AIM: Olbermann Aims Low By Targeting MSNBC

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From Accuracy in Media‘s Don Irvine:

Tonight comes the moment that all of America has been waiting for—well, at least the hard core leftists—as Keith Olbermann launches his new show on Current TV.

Olbermann, who was fired from MSNBC in January, has been working for months on a new version of his old Countdown program that he hopes will pull viewers away from his former employer.

In an effort to mimic his old program he has been trying to woo  commentators and staff from MSNBC, which has recently caused the network to pony up more money when renewing the contracts of  guest commentators Eugene Robinson, Ezra Klein and Christopher Hayes.

According to The New York Times, MSNBC president Phil Griffin denied that the signings had anything to do with competition from Current TV. But the timing, and reports that they probably paid more money than they had originally intended, shows that Olbermann may have already had some of the desired effect on the network.

Olbermann has a very real challenge in taking on MSNBC and trying to lure their liberal audience to his new home. Current TV averages about 30,000 viewers a night despite being available in over 60 million homes, compared to the one million or so viewers that MSNBC’s prime time lineup normally attracts.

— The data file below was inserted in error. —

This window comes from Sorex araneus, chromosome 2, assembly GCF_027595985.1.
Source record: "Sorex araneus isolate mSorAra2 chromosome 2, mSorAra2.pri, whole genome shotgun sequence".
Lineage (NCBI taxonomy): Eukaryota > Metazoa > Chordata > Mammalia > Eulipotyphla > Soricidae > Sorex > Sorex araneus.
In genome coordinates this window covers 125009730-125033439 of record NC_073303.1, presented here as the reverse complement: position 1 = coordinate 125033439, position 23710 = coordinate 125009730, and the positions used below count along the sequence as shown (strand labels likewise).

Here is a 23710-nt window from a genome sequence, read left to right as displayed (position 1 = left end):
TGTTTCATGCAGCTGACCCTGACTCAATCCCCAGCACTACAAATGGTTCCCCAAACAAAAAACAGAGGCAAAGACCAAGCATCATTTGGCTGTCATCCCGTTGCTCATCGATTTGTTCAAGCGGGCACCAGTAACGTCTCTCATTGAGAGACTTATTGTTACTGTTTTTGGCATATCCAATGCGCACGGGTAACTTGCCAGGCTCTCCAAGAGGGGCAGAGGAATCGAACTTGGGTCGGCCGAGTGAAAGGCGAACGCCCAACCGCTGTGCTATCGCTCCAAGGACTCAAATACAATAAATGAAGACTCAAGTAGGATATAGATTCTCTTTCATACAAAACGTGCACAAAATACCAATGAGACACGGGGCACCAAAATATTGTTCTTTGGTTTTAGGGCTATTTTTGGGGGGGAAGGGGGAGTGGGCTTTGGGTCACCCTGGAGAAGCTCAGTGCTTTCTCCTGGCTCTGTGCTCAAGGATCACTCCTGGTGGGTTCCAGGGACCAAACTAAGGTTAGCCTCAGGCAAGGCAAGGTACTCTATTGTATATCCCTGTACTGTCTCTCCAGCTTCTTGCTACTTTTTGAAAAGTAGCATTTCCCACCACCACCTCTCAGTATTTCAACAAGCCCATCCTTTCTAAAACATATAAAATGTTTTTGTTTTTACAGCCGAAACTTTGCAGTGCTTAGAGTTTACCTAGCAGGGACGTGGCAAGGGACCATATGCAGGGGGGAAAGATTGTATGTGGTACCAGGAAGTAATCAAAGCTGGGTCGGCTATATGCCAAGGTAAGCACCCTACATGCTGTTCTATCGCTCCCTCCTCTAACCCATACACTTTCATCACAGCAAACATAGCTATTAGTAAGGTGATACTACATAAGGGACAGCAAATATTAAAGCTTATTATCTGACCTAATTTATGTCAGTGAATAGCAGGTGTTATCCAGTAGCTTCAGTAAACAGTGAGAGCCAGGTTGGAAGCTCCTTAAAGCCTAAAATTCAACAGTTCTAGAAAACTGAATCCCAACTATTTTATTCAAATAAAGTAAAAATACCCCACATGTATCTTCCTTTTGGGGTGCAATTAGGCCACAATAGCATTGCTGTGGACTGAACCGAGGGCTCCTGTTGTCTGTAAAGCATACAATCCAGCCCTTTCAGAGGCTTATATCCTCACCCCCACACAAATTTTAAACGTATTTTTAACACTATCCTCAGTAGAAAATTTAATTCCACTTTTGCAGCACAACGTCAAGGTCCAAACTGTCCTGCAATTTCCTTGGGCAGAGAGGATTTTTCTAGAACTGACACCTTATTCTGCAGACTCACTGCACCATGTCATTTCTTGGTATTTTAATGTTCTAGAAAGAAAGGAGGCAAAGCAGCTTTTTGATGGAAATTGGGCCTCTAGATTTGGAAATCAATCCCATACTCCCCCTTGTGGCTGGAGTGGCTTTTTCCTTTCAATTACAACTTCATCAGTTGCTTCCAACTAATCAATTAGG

But to be safe, according to Brian Stelter of The New York Times, Olbermann did tell reporters in a conference call that he expects the number to be low. In this way if the ratings do turn out to be low he can say he isn’t disappointed, and if they somehow turn out to be on the high side he can then boast that the show has exceeded expectations.

One area where he may not exceed expectations concerns his regular contributors.

Ken Burns, the award winning filmmaker, appeared in an announcement that he would be one of Olbermann’s regular contributors along with Michael Moore and others. But when contacted by the Baltimore Sun he told them he was surprised to hear that. He said he has been friends with Olbermann for a long time and that he said, “Oh, I’ll come and do it.” Burns added that since he lives in New Hampshire, “I don’t know how I become a contributor.”

That was just an honest oversight, I’m sure. Yeah, right.

MSNBC isn’t exactly quaking in its boots about tonight’s debut. But I wouldn’t be surprised if Griffin and some of Olbermann’s former colleagues tune in to see if Keith is likely to become a threat at some point, or if he has just taken a pile of Al Gore’s global warming-hype-generated wealth and will be broadcasting in cable news purgatory.